They could have given permission to distribute a document without restriction when the fonts are embedded in it, and everything would have been OK.
What if I want to distribute a document containing the embedded fonts while imposing some restrictions on the document itself? Would I be able to do that if you only give me permissions to distribute the document without restriction? But maybe I'm mixing up without restriction and without restrictions
In the end, you are right, this is indeed a perfect example why it should be the lawyers who do the wording of licenses.
The license only says that the license "does not apply to any document created using the Font Software", not that the license does not apply *at all* once the font is embedded.
A little clarification, it's not the license that does not apply to documents created with the font, but the requirement that the font can only be distributed under the same license. Here is the precise text about this exception:
5) The Font Software, modified or unmodified, in part or in whole, must be distributed entirely under this license, and must not be distributed under any other license. The requirement for fonts to remain under this license does not apply to any document created using the Font Software.
The problem in this case is that the license allows conversion of the font to any other license or public domain once it is embedded in a document. The license explicitly says that it no longer applies once the font's embedded. And the authors didn't realize that if you extract the font from the document, the license doesn't come back!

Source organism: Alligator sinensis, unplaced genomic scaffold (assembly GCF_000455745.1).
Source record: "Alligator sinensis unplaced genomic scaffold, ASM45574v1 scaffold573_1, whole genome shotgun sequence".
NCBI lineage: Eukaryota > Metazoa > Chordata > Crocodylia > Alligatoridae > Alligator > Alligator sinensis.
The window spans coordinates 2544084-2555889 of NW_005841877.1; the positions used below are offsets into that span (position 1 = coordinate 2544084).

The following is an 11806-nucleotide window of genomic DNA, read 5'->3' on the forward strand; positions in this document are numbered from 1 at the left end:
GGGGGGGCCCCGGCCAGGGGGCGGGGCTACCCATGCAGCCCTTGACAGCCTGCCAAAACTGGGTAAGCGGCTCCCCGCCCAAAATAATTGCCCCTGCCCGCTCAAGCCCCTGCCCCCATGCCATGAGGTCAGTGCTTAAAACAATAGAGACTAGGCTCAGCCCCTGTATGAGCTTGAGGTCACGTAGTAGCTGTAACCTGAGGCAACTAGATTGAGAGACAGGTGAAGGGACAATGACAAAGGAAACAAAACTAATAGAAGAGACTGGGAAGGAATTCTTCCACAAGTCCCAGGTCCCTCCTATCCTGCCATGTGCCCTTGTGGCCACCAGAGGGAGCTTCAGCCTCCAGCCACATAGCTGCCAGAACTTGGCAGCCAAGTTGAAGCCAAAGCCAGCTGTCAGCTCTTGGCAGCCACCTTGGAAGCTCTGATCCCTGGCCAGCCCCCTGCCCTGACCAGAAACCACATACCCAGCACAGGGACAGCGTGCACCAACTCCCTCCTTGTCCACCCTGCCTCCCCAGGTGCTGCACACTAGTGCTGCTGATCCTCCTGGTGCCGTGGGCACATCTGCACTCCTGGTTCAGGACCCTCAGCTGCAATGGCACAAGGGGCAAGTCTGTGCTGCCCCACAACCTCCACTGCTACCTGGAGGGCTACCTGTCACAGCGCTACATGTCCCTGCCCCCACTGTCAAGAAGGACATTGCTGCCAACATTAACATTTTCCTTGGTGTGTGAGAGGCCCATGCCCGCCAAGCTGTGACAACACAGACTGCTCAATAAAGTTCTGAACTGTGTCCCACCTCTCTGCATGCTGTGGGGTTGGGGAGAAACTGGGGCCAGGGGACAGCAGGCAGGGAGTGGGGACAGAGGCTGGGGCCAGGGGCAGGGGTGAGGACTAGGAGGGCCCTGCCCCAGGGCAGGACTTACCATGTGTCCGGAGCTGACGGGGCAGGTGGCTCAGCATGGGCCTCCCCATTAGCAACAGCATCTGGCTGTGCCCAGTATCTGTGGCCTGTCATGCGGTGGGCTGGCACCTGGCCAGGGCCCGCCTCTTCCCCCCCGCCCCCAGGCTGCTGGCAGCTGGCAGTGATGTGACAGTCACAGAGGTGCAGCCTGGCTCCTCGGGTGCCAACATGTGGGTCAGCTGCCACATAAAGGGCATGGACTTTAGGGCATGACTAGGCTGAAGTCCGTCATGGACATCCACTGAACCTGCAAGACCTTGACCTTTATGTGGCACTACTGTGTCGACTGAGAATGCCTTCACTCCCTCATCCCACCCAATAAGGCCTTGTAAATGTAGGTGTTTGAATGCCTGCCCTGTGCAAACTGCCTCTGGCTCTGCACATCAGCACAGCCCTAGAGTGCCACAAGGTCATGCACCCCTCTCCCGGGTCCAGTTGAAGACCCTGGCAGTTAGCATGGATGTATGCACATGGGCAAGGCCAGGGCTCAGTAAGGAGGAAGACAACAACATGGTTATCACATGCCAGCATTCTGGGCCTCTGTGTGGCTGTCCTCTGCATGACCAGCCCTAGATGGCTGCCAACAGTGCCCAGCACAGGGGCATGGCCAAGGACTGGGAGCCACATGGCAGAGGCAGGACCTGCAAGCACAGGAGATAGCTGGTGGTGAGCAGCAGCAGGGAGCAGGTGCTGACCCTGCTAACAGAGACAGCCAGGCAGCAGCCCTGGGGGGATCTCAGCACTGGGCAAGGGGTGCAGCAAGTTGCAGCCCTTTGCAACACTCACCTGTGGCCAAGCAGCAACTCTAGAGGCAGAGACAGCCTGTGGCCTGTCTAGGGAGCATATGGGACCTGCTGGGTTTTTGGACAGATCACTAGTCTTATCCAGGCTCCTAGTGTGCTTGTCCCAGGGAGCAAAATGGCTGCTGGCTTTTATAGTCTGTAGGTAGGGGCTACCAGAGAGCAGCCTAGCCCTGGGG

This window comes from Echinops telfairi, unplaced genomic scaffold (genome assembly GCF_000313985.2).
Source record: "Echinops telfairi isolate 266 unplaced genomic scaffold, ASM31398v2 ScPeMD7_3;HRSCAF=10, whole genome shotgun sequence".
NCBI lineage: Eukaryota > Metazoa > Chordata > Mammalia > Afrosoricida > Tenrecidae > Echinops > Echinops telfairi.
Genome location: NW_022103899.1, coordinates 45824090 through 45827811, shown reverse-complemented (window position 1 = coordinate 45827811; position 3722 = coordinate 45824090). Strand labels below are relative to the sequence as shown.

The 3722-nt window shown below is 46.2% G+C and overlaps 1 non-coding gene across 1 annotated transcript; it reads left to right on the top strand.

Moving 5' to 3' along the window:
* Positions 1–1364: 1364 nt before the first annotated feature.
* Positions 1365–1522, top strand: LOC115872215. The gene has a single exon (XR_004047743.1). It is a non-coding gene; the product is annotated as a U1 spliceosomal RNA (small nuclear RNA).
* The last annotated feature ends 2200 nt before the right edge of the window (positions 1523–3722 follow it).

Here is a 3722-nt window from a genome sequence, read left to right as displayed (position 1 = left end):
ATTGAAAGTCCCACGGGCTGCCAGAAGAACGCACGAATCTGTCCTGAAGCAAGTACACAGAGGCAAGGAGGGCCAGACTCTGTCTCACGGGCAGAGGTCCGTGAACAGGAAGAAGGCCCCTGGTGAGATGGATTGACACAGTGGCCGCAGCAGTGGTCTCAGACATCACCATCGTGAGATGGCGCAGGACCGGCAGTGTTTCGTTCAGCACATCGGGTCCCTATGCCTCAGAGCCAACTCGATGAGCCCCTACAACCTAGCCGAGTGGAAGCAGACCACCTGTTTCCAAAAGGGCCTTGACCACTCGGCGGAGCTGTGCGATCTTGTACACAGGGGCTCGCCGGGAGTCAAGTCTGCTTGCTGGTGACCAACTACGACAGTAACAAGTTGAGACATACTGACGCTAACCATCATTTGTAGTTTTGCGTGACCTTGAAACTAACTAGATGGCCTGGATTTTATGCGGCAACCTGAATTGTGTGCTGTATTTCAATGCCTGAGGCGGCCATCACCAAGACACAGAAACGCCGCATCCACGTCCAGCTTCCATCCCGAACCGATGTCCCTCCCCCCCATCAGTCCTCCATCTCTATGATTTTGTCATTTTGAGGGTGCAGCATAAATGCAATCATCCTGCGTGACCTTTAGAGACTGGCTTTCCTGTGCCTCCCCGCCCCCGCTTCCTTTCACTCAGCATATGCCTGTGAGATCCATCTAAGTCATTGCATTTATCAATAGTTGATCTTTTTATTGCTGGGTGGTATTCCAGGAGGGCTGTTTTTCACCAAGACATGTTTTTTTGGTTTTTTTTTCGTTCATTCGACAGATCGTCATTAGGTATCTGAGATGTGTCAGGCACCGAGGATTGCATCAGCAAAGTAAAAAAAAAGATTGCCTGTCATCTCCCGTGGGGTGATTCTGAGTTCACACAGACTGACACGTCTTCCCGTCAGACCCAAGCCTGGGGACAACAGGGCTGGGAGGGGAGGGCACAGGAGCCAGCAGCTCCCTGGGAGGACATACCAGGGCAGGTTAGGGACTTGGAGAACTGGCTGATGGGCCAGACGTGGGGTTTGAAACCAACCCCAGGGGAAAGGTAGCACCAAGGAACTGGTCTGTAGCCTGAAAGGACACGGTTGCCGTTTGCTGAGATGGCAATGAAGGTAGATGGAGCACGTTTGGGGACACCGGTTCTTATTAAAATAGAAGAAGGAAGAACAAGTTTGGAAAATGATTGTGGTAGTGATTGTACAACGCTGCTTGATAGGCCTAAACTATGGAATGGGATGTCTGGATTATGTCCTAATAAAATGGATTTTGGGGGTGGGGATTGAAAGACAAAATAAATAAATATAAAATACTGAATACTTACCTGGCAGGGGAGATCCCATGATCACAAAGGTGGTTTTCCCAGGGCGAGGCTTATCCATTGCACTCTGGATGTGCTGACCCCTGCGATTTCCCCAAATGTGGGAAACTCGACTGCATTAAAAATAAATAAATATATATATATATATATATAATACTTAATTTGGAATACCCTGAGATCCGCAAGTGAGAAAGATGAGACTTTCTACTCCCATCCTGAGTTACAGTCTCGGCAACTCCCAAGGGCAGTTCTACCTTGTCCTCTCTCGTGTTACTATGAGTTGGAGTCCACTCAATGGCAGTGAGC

I find your interpretation of the license quite strange (but, well, I am not a lawyer). The license only says that the license "does not apply to any document created using the Font Software", not that the license does not apply *at all* once the font is embedded. If you extract a font out of the document, I suppose you obtain a copy of the original font, or at least a modified version of the original font, and the license does explicitly cover copies and modified versions. I would expect this holds for any copy or modified version, no matter by which process they were obtained.
I think that for free font licenses allowing the fonts to be embedded without posing restrictions on the license of the document is of paramount importance. Do you know any other font license that allows this form of embedding and is for sure lawyer-proof?
"What if" is a trademark of Hewlett Packard, so stop using it in your sentences without permission, or risk being sued.